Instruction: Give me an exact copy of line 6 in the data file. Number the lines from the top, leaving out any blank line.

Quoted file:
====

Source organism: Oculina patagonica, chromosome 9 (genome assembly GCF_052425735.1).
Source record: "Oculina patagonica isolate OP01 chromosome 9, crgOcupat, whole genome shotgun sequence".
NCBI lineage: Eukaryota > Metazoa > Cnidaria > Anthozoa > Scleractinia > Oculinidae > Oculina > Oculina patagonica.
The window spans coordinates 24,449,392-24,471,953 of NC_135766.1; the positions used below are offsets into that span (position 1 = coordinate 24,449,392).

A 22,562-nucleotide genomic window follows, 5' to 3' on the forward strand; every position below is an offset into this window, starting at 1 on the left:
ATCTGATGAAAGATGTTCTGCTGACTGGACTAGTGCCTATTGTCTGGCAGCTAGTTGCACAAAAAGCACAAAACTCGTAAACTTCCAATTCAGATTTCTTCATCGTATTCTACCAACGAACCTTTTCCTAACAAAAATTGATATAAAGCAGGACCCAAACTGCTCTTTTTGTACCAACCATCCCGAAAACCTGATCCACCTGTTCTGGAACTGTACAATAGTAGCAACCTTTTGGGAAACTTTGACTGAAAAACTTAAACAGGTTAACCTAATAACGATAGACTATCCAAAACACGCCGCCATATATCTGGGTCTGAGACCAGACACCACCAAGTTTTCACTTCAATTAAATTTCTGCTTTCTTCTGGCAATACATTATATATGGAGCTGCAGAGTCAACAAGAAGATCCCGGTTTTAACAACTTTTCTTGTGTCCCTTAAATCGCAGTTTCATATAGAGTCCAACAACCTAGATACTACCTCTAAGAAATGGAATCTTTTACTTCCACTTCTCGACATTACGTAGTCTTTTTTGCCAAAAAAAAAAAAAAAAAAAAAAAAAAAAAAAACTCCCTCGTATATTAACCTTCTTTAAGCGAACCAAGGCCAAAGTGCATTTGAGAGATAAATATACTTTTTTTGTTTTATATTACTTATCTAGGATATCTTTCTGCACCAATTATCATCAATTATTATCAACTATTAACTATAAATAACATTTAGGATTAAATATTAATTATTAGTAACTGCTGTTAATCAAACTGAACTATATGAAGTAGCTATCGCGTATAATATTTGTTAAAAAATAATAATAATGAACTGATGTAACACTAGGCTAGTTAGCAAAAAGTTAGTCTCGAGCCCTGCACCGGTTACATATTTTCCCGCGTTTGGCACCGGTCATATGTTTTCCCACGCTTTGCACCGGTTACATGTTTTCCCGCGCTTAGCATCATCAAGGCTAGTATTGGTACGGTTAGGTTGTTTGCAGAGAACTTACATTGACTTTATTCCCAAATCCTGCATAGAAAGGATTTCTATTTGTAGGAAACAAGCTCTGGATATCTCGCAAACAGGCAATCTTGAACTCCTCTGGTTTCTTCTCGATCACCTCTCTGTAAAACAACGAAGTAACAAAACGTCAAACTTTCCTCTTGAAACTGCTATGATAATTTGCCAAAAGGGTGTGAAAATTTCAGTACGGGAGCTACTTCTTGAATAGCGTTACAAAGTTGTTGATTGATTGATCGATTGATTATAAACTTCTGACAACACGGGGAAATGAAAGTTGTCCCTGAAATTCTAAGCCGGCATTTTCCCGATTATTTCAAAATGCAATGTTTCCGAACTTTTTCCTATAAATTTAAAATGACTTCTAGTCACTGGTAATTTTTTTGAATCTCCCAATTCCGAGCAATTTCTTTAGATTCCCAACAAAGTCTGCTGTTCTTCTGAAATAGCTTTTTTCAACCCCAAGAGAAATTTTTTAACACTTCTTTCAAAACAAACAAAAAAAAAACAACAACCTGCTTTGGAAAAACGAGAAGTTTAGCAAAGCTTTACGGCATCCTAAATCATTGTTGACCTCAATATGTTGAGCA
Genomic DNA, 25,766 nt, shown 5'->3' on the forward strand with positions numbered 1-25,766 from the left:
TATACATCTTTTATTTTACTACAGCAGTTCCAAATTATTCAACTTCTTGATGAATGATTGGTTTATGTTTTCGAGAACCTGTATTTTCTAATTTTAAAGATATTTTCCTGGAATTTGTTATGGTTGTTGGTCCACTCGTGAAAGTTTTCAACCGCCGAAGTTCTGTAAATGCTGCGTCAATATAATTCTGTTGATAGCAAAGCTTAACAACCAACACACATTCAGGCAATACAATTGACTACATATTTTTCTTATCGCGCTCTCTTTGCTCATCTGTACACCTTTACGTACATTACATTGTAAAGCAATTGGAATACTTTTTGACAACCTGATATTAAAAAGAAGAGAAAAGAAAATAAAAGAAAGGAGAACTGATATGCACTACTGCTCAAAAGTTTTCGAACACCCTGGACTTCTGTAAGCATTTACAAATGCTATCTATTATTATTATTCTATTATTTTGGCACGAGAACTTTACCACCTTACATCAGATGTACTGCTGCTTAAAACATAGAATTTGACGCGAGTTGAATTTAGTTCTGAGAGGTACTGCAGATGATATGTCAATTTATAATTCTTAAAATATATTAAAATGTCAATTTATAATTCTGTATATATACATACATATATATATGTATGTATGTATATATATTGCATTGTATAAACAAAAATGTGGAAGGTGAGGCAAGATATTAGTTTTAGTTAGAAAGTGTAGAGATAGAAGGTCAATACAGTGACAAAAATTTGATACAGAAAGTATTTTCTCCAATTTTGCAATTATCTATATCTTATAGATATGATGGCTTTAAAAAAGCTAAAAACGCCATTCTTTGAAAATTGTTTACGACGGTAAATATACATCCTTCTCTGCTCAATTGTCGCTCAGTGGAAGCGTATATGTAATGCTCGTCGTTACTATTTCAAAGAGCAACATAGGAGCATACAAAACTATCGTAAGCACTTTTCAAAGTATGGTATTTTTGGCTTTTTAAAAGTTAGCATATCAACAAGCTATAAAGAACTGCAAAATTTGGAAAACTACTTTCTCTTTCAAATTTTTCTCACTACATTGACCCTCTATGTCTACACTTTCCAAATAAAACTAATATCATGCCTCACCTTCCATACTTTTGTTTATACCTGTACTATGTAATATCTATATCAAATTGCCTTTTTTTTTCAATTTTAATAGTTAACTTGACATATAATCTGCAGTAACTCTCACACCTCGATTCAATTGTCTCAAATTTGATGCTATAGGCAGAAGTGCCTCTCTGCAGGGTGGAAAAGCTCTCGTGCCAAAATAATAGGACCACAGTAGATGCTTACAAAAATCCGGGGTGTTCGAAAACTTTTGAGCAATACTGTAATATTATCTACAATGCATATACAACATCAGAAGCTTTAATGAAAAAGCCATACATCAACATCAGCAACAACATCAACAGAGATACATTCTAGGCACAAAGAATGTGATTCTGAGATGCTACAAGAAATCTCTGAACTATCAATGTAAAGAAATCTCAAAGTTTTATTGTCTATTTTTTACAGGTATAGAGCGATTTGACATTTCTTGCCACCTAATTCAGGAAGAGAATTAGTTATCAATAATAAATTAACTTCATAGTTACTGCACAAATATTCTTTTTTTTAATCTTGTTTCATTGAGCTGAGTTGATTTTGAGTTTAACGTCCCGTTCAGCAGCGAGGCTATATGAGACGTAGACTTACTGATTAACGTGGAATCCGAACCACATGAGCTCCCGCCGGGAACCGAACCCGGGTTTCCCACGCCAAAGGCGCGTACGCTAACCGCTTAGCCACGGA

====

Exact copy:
ATCTGATGAAAGATGTTCTGCTGACTGGACTAGTGCCTATTGTCTGGCAGCTAGTTGCACAAAAAGCACAAAACTCGTAAACTTCCAATTCAGATTTCTTCATCGTATTCTACCAACGAACCTTTTCCTAACAAAAATTGATATAAAGCAGGACCCAAACTGCTCTTTTTGTACCAACCATCCCGAAAACCTGATCCACCTGTTCTGGAACTGTACAATAGTAGCAACCTTTTGGGAAACTTTGACTGAAAAACTTAAACAGGTTAACCTAATAACGATAGACTATCCAAAACACGCCGCCATATATCTGGGTCTGAGACCAGACACCACCAAGTTTTCACTTCAATTAAATTTCTGCTTTCTTCTGGCAATACATTATATATGGAGCTGCAGAGTCAACAAGAAGATCCCGGTTTTAACAACTTTTCTTGTGTCCCTTAAATCGCAGTTTCATATAGAGTCCAACAACCTAGATACTACCTCTAAGAAATGGAATCTTTTACTTCCACTTCTCGACATTACGTAGTCTTTTTTGCCAAAAAAAAAAAAAAAAAAAAAAAAAAAAAAAACTCCCTCGTATATTAACCTTCTTTAAGCGAACCAAGGCCAAAGTGCATTTGAGAGATAAATATACTTTTTTTGTTTTATATTACTTATCTAGGATATCTTTCTGCACCAATTATCATCAATTATTATCAACTATTAACTATAAATAACATTTAGGATTAAATATTAATTATTAGTAACTGCTGTTAATCAAACTGAACTATATGAAGTAGCTATCGCGTATAATATTTGTTAAAAAATAATAATAATGAACTGATGTAACACTAGGCTAGTTAGCAAAAAGTTAGTCTCGAGCCCTGCACCGGTTACATATTTTCCCGCGTTTGGCACCGGTCATATGTTTTCCCACGCTTTGCACCGGTTACATGTTTTCCCGCGCTTAGCATCATCAAGGCTAGTATTGGTACGGTTAGGTTGTTTGCAGAGAACTTACATTGACTTTATTCCCAAATCCTGCATAGAAAGGATTTCTATTTGTAGGAAACAAGCTCTGGATATCTCGCAAACAGGCAATCTTGAACTCCTCTGGTTTCTTCTCGATCACCTCTCTGTAAAACAACGAAGTAACAAAACGTCAAACTTTCCTCTTGAAACTGCTATGATAATTTGCCAAAAGGGTGTGAAAATTTCAGTACGGGAGCTACTTCTTGAATAGCGTTACAAAGTTGTTGATTGATTGATCGATTGATTATAAACTTCTGACAACACGGGGAAATGAAAGTTGTCCCTGAAATTCTAAGCCGGCATTTTCCCGATTATTTCAAAATGCAATGTTTCCGAACTTTTTCCTATAAATTTAAAATGACTTCTAGTCACTGGTAATTTTTTTGAATCTCCCAATTCCGAGCAATTTCTTTAGATTCCCAACAAAGTCTGCTGTTCTTCTGAAATAGCTTTTTTCAACCCCAAGAGAAATTTTTTAACACTTCTTTCAAAACAAACAAAAAAAAAACAACAACCTGCTTTGGAAAAACGAGAAGTTTAGCAAAGCTTTACGGCATCCTAAATCATTGTTGACCTCAATATGTTGAGCA